In the fourth volume in Darcie Wilde’s popular Rosalind Thorne Mystery series set in Regency England, the starchy manners and sparkling repartee of Jane Austen’s genteel country society hide sinister secrets. In Wilde’s latest, Helen Corbyn, a young gentlewoman, is looking into the sudden, untimely death of her older brother William with Rosalind’s help.
As it happens, Helen is a neighbor of Rosalind’s handsome old flame Devon, now Duke of Casselmaine. Rosalind is about to make an extended visit to Cassel House to help with the wedding of Devon’s cousin Louisa—and to find out whether there’s any chance of rekindling her past romance with the duke.
It’s clear right away that Rosalind and Devon’s attraction is as strong as ever, but Rosalind’s determination to learn whether William Corbyn died by suicide or murder threatens to derail their relationship before it can properly begin. Devon is leading an ambitious, expensive, and contentious project to drain the fens and improve the farmland in the area, and Rosalind must reluctantly consider his possible involvement in William’s death, a suspicion not helped by the fact that Devon seems intent on discouraging her from pursuing her inquiries.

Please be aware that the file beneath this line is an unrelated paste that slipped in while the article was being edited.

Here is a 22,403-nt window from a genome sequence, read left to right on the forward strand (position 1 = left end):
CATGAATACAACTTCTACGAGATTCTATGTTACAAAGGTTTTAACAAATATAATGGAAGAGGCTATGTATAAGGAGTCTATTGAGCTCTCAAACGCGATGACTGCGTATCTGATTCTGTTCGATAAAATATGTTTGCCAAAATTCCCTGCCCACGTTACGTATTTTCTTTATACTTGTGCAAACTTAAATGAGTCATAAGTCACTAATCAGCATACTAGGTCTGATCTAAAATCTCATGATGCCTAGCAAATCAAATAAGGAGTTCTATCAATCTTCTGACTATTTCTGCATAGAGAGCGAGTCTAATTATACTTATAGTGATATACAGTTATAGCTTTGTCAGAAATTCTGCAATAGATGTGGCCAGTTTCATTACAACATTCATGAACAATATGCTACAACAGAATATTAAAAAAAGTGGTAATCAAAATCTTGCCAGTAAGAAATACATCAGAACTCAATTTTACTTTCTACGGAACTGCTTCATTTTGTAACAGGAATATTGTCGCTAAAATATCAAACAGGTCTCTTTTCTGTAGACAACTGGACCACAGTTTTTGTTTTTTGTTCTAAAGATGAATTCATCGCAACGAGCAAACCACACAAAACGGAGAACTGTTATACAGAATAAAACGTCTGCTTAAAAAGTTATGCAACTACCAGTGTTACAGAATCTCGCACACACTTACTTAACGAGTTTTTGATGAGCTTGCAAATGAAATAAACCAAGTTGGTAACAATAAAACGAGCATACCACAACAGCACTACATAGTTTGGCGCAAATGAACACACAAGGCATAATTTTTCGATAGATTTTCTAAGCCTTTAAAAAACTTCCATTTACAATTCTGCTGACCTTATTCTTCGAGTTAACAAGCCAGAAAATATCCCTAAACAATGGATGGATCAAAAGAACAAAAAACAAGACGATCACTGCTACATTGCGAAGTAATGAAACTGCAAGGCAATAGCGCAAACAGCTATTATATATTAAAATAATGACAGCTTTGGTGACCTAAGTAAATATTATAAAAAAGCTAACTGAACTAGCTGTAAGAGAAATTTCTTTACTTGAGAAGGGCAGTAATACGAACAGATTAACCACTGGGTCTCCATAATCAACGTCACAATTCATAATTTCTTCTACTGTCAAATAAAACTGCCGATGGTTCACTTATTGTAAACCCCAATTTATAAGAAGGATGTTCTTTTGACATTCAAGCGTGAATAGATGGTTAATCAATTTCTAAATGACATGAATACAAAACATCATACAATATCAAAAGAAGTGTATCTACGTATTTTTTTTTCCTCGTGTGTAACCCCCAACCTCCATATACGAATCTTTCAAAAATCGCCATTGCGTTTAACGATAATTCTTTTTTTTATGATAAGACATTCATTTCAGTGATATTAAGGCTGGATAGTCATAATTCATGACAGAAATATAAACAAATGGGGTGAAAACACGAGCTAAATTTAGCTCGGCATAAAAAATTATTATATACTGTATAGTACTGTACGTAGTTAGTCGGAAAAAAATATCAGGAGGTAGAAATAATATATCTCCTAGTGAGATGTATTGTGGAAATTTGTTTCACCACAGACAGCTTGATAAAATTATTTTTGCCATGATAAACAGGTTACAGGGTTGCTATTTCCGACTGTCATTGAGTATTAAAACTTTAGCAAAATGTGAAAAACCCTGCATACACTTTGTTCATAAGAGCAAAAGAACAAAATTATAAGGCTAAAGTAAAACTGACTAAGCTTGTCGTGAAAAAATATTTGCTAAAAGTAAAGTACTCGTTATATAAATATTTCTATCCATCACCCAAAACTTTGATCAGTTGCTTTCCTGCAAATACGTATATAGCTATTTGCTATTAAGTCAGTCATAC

A Lady Compromised portrays the outwardly straight-laced mores and complicated social connections of the country gentry vividly through a varied cast of characters, including social climbers, scheming poor relations, plucky young women, Bow Street Runners, and stalwart servants. Rosalind is intelligent, empathetic, and likable, as well as an astute judge of character who can elicit important information from seemingly superficial chitchat.
Wilde’s descriptions of people, places, and events create an immersive experience for the reader. Although it takes some time to set the stage, the plot’s fast and furious twists and turns sustain the suspense until the final pages, and the brief epilogue hints at more adventures to come in Rosalind’s personal journey.